Friendship (1784 ship)
|Port of registry:||Liverpool|
|Fate:||Scuttled in the Straits of Makassar in 1788.|
|Tons burthen:||274, 2781⁄94, or 300 (bm)|
|Length:||75 feet (23 m)|
|Beam:||23 feet (7.0 m)|
|Sail plan:||Full rigged ship|
Friendship was a merchant brig built in Scarborough, England, and launched in 1784. She is most notable for her transport of convicts as part of the Australian First Fleet. Due to problems manning her, her crew scuttled her in 1788.
The first mention of Friendship in Lloyd's Register gives her master's name as Fowler and her trade as St Petersburg to Lieth. She then disappears from Lloyd's Register before reappearing in the 1787 issue.
Voyage to Australia
Friendship left Portsmouth on 13 May 1787; she was among the smallest of the transports. Her master was Francis Walton and her surgeon was Thomas Arndell. She was carrying 76 male and 21 female convicts, but the record of the number of persons aboard her varies. David Collins gave the following details in his book An Account of the English Colony in New South Wales: "The Friendship, ... of 228 tons, had on board 76 male and 21 female convicts; 1 captain, 2 lieutenants, 2 sergeants, 3 corporals, 1 drummer, and 36 privates, with 1 assistant surgeon to the colony." The New South Wales Marine Corps, a unit especially created for the First Fleet, provided the guards.
Some ten or twelve of the female convicts were particularly unruly, and promiscuous. Walton transferred all the women to other transports at the Cape of Good Hope to make room for livestock purchased there. Friendship arrived at Port Jackson, Sydney, Australia, on 26 January 1788. Two of her female convicts had died on the journey, one before the brig's arrival in Rio, and one after transfer to Lady Penrhyn.
The collection of the National Maritime Museum at Greenwich includes a commemorative coin featuring an image of the Friendship and the inscription 'Success to the Friendship. 1787.' and on the reverse, the inscription 'F.W.', the initials of Francis Walton master of the Friendship.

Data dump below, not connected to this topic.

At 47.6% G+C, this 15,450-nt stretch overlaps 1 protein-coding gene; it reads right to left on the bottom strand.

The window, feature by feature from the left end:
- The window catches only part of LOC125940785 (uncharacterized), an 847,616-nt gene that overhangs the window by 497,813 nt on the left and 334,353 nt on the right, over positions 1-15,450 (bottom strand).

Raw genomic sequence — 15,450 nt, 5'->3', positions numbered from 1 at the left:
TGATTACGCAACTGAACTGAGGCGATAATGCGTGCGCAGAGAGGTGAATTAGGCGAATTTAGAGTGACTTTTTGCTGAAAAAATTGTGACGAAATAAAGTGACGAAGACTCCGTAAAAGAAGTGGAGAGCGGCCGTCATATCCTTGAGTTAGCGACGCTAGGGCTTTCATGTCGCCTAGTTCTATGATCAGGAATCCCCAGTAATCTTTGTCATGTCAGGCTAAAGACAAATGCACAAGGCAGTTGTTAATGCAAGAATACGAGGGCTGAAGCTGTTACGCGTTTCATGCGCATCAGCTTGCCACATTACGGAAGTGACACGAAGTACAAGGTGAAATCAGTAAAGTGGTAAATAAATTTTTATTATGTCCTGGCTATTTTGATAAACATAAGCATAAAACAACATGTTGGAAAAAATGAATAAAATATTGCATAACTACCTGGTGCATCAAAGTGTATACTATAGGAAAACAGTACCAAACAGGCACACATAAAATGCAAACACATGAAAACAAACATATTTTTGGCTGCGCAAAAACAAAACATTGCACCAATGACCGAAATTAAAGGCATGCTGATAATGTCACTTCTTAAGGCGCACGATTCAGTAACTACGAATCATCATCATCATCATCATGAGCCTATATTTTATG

On the way scurvy badly affected the crews of both ships. By the time the vessels were off the coast of Borneo there only remained enough healthy sailors to work one ship, and her crew scuttled Friendship in the Straits of Makassar ( ) on 28 October 1788.
The owners took legal action against the Government for the loss of the ship, which took many years.
Citations and references
- Lloyd's Register (1787), seq. no. F442.
- Bateson (1959), p.82.
- Lloyd's Register (1784), seq. no. 586.
- The Voyage of Governor Phillip to Botany Bay (1789)
- Bateson (1959), p.85.
- Collins, David (2004) . An Account of the English Colony in New South Wales. Project Gutenberg.
- Bateson (1759), pp.87-89.
- Bateson (1959), p.96.
- Bateson (196=59), p.101.
- "Convict ship 'Friendship'". Catalogue. Royal Museums Greenwich. Retrieved 18 December 2013.
- Bateson (1959), p.103.
- Sydney Ferries Fleet Facts Transport for NSW
- Bateson, Charles (1959). The Convict Ships. Brown, Son & Ferguson. OCLC 3778075.
- Gillen, Mollie, The Founders of Australia: A Biographical Dictionary of the First Fleet, Sydney: Library of Australian History, 1989.
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